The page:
She stared out the window, refusing to meet his gaze. Her hands clenched and unclenched at her sides. “You know it was more.”
He laughed sardonically. “Yeah, sex. That part was great, but frankly, the rest of our relationship
has been hell. Come on, I'll take you home. You look pale.”
“Michael,” Susan whispered, and heard the agony in her voice.
He stiffened and waited.
“Please, don't send me away.”
“There's only so much I can take, Susan. I think I've reached the end of my rope tonight.”
She swallowed the knot of misery. “I know the chances of survival. This next year is critical. It could be all I'll have. A year, a few months, maybe weeks, or only days. Who can say? I feel good now, but that could change at any time.”
“Don't you think I know that? I'm asked to calculate the mortality of my patients all the time. I want forever, however long that may be.”
She shook her head. “It would hurt too muchâ¦to want so much and perhaps have so little.”
“I have a friend from medical school,” he told her. “He had a kidney transplant when he was fifteen. He's alive and has a busy family practice. He has a wife and kid. He takes two pills a day. That's it.”
She wanted to marry him, she wanted to dance again, she wanted to coach other young dancers and see them blossom, she wanted two children. Dear God, she wanted to believe it was all possible. But she didn't.
Her watch vibrated against her wrist. “Time for the pills,” she said dully, and reached for her purse.
Michael brought her a glass of water. After she swallowed the dozen pills that kept her heart and body from rejecting each other, he simply watched her for a moment, then he laughed with a bitterness that shook her soul.
“I thought you were brave,” he said. “I thought you could face the future, that you would grab it and make it your own. I thought you would share it with me.”
“I will, but notâ I don't think it's necessary to marry. We can date and do things together.”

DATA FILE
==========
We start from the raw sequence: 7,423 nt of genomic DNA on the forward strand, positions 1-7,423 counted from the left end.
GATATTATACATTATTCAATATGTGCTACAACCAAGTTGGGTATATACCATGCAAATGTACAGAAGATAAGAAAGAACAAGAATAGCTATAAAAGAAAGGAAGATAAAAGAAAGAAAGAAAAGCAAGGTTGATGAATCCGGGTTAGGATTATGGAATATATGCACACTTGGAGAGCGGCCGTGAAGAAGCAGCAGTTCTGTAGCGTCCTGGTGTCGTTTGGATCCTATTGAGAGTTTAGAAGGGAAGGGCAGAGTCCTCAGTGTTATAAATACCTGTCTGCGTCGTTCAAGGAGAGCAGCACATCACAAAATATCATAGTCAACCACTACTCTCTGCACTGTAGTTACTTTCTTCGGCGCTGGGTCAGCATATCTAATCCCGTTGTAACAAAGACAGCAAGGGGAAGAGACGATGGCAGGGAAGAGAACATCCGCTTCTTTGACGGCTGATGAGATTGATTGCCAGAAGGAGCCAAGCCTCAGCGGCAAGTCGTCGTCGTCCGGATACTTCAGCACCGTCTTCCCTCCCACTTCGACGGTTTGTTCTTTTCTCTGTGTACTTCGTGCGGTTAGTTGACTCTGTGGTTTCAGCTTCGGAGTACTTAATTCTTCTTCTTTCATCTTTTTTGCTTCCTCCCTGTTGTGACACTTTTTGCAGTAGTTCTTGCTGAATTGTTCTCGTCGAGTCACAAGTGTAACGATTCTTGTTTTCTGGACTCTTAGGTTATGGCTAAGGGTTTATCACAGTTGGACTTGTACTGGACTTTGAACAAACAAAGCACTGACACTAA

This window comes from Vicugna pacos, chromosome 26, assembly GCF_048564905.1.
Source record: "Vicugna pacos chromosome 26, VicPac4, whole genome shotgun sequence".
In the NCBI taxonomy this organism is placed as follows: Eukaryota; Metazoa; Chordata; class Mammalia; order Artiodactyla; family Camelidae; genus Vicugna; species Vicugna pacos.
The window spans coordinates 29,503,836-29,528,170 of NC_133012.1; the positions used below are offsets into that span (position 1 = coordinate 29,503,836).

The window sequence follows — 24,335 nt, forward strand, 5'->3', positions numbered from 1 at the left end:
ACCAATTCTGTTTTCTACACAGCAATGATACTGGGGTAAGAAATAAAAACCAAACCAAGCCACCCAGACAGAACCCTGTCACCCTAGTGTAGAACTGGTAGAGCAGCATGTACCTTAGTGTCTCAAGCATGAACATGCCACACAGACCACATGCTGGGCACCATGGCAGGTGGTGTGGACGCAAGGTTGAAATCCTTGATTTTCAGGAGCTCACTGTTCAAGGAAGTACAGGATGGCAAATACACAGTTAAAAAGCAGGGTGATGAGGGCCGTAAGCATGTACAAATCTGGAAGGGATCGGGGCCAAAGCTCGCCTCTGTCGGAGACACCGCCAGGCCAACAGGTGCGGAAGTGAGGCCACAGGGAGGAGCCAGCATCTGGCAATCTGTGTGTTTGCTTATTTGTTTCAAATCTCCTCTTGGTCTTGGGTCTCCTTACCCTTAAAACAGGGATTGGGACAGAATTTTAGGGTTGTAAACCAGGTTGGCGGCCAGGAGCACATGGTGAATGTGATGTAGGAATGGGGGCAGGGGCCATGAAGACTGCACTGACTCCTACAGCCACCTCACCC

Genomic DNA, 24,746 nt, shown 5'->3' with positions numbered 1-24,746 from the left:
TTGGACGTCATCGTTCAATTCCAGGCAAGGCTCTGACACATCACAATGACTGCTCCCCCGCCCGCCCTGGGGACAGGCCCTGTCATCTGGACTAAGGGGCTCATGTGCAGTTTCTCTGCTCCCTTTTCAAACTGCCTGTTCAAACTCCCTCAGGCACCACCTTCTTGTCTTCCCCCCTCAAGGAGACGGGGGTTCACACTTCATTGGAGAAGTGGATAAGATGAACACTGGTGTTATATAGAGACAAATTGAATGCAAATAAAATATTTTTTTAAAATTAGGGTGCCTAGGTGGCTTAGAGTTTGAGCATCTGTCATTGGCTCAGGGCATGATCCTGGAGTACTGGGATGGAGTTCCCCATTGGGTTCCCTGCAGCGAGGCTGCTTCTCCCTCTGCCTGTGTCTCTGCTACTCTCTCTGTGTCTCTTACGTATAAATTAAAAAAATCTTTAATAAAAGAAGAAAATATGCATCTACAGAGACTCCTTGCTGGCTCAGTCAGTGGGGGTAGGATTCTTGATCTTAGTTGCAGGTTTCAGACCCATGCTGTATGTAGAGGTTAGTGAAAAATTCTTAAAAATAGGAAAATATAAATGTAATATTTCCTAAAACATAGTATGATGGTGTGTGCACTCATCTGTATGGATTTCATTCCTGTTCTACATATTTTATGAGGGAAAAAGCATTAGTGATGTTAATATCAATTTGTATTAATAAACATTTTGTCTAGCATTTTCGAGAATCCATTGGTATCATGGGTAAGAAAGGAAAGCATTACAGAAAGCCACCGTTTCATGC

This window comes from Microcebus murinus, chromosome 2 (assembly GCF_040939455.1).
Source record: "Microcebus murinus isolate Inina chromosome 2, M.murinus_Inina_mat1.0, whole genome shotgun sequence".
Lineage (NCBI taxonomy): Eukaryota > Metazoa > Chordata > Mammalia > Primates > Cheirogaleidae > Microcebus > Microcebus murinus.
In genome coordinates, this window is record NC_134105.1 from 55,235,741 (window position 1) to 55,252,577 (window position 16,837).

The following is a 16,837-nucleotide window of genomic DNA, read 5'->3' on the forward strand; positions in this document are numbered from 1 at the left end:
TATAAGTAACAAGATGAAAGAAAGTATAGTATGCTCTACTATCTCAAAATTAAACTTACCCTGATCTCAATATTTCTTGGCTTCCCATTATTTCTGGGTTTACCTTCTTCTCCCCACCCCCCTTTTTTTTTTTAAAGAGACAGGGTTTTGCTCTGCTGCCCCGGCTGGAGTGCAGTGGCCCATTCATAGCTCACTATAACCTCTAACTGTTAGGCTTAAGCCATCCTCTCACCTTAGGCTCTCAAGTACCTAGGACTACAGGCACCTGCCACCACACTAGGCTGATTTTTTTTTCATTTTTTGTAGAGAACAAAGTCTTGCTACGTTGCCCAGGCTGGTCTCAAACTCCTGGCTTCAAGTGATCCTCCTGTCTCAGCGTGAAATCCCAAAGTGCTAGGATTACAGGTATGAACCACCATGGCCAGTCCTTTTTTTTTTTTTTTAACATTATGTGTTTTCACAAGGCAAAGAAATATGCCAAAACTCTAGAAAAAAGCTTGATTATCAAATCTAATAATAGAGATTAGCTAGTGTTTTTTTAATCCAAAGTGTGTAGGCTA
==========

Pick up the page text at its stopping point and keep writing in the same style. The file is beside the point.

“Not good enough. I want you with me every day. I want to fall asleep with you in my arms, wake with you in my bed. I want to think about children and whether we should try for one or adopt one a couple of years from now.”
“You are so stubborn,” she accused, seeing only darkness ahead if he wouldn't agree to her terms.
“Yeah, I am. Just like someone else I know. This is a hell of a note, isn't it? You want limited involvement and no commitment. I want it all.” He sighed. “Let's go.”
Panic seized her. “No! Give me time to think.” She pressed fingertips to her temples. “You're a doctor. You know everything.”
He snorted at this.
“Everything about me,” she clarified. “And you still want marriage?
A hum started inside her, spreading outward like the vibrating notes of the violins denoting the change of mood at a tense moment in a ballet.
“I could die,” she said.
“I don't want to be a burden. I'd hate that.”
“Can't you just sweep me off my feet and override all my worries and objections?” she cried.
She huffed out a breath and took a step forward. Then another one. “You could help, you know,” she told him.
He raised his eyebrows in that lofty, arrogant way she loved. Her heart pounded fiercely.
Another step. There was only one left between them. She stopped and looked into his eyes. She saw laughter and warmth and delight. She saw tenderness and caring and nurturing. She saw love.
“I love you,” she said, giving in to it. “Marriage it is, but if you're ever sorry, don't say I didn't tell you so.”
He threw back his head and laughed. Then he swept her into his arms. Her evening slippers fell off. He kicked them out of the way as he turned toward the hall.
She snuggled her head on his shoulder and kissed his neck and jaw and cheek as far as she could reach. He strode the length of the house to the master bedroom.
Stopping in the middle of the floor, where moonlight flooded the carpet in a silver square of enchantment, she felt as if they had walked into a new world, a place made for them and their love.
“As long as we're here,” she murmured, “in this magic place of love, we'll be safe.”
“You'll always be safe with me,” he promised huskily. “We're going to be so content, each moment will seem like a special forever, created just for us.”
She believed him.
Special thanks and acknowledgment are given to Laurie Paige for her contribution to the LONE STAR COUNTRY CLUB series.
Copyright Â© 2002 by Harlequin Books S.A.